I was diagnosed with colon cancer when I was 32 years old. Here are my first symptoms
I believed her. “Maybe she’s right: I’m so worried about these symptoms that I should put it aside,” she thought. Looking back, she was incredibly dismissive, and I think that was a result of me being so young at the time — I was 32, a woman and a minority. Statistically speaking, people who fall into any of these categories, let alone all three, tend to have their health problems ignored by doctors.
Three weeks after this test, I felt severe abdominal pain. The pain wasn’t just localized in my lower stomach or side, but the pain was radiating throughout my entire abdomen toward my lower back. It was unbearable. I almost fainted in my apartment. I’m not someone who rushes out to take medication or go to the doctor, but I knew something was wrong, so I went to the emergency room. Once again, I doubted myself and thought I might be making a big deal out of nothing. Fortunately, my ER doctor took my pain seriously and ordered a CT scan, scheduled an abdominal ultrasound, and did a complete blood workup. When the results came back, she sat down and told me that they had found cancer in my ovaries and liver. I have been diagnosed with ovarian cancer.
I met with an oncologist and had a liver biopsy. It was then that they discovered that the cancer, adenocarcinoma, had originated in the colon and had metastasized or spread to other organs. I was diagnosed with stage 4 colorectal cancer. I had an endoscopy and colonoscopy so the doctors could get a better look — my colorectal cancer was so large and so advanced that they had trouble getting the scope through my colon.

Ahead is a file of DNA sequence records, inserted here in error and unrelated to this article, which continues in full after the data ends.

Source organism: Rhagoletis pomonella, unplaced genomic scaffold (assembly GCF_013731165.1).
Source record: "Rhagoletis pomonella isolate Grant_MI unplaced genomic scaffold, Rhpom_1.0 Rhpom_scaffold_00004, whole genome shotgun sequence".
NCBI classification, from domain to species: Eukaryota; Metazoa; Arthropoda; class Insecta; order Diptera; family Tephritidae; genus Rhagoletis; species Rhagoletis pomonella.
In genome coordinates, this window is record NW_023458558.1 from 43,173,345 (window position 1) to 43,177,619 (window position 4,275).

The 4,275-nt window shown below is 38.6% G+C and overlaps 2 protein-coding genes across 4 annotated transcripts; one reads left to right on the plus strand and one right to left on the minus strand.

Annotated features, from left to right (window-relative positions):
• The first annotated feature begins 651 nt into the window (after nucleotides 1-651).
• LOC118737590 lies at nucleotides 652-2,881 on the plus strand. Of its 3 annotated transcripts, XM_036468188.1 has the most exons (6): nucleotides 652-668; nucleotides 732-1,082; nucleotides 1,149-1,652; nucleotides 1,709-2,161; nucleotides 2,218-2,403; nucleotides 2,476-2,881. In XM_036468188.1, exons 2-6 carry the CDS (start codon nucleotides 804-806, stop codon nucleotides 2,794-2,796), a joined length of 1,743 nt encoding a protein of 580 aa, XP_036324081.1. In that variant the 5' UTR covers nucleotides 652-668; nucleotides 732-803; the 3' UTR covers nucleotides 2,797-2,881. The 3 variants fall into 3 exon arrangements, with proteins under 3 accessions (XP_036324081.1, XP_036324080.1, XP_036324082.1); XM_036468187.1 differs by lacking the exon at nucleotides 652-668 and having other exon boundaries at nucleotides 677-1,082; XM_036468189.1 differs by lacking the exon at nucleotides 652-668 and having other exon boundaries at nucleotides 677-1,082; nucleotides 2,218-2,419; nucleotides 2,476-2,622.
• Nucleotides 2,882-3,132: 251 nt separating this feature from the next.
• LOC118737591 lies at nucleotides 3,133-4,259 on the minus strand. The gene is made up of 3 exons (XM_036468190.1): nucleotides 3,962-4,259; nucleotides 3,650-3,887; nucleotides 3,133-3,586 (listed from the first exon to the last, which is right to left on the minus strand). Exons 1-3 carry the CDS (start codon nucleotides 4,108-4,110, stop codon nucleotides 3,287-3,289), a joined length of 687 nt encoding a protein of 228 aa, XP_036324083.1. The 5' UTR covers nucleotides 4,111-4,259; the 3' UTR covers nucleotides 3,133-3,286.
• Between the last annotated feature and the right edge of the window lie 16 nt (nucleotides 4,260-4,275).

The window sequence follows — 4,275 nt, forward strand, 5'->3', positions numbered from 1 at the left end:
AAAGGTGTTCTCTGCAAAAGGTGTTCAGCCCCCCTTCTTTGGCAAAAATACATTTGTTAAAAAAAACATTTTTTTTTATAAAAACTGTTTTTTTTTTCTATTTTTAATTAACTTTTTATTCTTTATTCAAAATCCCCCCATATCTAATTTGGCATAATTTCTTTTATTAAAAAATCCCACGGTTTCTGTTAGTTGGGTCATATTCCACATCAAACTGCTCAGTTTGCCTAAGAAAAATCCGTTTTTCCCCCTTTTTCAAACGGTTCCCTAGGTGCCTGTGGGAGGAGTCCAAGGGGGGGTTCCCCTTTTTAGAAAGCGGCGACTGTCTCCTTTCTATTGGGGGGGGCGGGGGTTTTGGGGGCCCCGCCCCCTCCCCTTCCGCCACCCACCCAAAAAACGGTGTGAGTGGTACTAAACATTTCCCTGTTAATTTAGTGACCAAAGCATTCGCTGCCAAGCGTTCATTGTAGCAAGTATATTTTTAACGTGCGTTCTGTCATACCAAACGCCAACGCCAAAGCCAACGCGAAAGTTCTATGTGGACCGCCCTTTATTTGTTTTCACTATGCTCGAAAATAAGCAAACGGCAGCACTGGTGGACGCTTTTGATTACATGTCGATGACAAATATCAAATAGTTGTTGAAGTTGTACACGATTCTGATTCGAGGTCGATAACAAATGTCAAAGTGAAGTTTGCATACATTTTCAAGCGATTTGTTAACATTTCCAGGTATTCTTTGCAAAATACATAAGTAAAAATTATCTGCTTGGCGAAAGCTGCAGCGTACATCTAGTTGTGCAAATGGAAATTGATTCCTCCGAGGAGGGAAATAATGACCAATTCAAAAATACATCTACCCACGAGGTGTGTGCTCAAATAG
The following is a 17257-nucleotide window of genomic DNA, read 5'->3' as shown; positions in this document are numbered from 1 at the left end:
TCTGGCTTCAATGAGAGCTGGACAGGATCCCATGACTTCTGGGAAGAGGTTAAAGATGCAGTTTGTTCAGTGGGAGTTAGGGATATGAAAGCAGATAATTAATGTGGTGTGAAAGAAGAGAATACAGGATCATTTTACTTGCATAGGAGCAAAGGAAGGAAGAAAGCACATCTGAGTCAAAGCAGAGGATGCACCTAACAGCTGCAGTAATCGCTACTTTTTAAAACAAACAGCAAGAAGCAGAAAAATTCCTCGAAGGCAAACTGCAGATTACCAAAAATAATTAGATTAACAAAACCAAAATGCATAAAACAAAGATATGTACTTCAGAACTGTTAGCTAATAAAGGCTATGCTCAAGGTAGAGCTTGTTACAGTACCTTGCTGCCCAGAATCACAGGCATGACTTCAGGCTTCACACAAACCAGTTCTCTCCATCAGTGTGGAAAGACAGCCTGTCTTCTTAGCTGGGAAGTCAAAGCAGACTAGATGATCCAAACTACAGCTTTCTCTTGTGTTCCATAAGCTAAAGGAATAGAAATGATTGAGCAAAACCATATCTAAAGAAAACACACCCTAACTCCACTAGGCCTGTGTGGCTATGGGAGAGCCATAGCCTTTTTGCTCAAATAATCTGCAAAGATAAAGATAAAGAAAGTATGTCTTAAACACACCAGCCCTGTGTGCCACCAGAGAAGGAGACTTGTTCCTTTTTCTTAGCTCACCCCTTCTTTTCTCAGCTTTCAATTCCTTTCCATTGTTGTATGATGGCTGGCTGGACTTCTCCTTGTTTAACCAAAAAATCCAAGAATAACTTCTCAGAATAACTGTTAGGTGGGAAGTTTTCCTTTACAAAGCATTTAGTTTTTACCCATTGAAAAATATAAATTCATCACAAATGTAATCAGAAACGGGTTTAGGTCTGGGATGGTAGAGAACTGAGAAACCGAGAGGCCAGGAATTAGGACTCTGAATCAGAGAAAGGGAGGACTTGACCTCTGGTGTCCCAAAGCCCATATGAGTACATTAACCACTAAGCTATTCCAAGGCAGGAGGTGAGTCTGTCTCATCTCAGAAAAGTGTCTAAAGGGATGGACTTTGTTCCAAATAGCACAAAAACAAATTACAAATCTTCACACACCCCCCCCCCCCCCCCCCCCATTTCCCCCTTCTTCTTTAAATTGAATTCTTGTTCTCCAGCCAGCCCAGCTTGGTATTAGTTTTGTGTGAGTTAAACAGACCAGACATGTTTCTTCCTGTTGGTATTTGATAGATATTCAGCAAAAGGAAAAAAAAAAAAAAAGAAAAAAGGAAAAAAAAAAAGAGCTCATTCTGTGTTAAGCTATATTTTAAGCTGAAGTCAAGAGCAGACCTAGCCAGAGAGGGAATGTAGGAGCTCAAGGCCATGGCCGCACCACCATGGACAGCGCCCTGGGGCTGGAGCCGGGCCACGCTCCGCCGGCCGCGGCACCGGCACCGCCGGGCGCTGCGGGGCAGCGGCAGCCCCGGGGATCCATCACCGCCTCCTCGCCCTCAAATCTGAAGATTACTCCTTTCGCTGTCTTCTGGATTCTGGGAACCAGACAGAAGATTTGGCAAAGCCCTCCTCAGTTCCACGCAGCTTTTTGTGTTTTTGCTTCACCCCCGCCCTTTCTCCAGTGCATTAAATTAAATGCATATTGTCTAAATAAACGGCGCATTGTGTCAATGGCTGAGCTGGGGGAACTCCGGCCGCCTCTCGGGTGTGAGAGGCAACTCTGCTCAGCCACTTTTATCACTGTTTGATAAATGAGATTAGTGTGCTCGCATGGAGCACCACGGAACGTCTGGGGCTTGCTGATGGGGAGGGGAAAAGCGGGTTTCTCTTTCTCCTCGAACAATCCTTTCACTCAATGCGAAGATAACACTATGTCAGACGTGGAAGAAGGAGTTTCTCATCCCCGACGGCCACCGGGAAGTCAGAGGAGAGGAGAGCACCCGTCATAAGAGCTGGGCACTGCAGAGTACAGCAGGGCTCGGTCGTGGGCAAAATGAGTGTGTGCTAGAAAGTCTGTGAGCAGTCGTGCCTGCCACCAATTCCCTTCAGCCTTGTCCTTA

I learned that colorectal cancer grows very slowly. I could have had cancer for 8 to 10 years, and possibly all of my 20s, without knowing it. With colon cancer, noticeable (or even severe) symptoms usually don’t begin until it advances to stage III or IV. In addition, symptoms, such as nausea, constipation, diarrhea, or difficulty going to the bathroom, can be caused by many other conditions — some serious, such as ovarian cancer, but others more benign, such as irritable bowel syndrome.
After my diagnosis, I started chemotherapy. The cancer had caused fluid to build up in my stomach, the source of the bloating, and I had to get rid of it. I met a gastroenterologist who advised me to modify my diet – for example, I had to reduce the amount of meat I ate, cut out raw fruits and vegetables, and stick to soft foods, such as candy and mashed potatoes – which led to my improvement immediately. My bowel movements. I had several blood tests to evaluate the progress of my cancer, including CEA (a marker for colorectal cancer), CA125 (a marker for ovarian cancer), and CA19 (another cancer marker) tests – and I underwent genetic testing to determine how advanced my cancer was. A better understanding of how my genes contribute to cancer.
I continue to receive chemotherapy every two weeks, although I switched to another chemotherapy drug because I had unpleasant side effects with the first type, and the cancer in my liver and lungs was not responding to this treatment. My doctors told me that the chemotherapy would eventually stop working because my condition was in its terminal stages. I am not eligible for surgery, as my cancer has spread too deeply, but I am continuing to research surgical options along with new treatments and clinical trials that I can participate in. My chance of survival two years after diagnosis was 20%. After five years, that percentage drops to 5%, but I am determined to beat the odds.
(Tags for translation)colon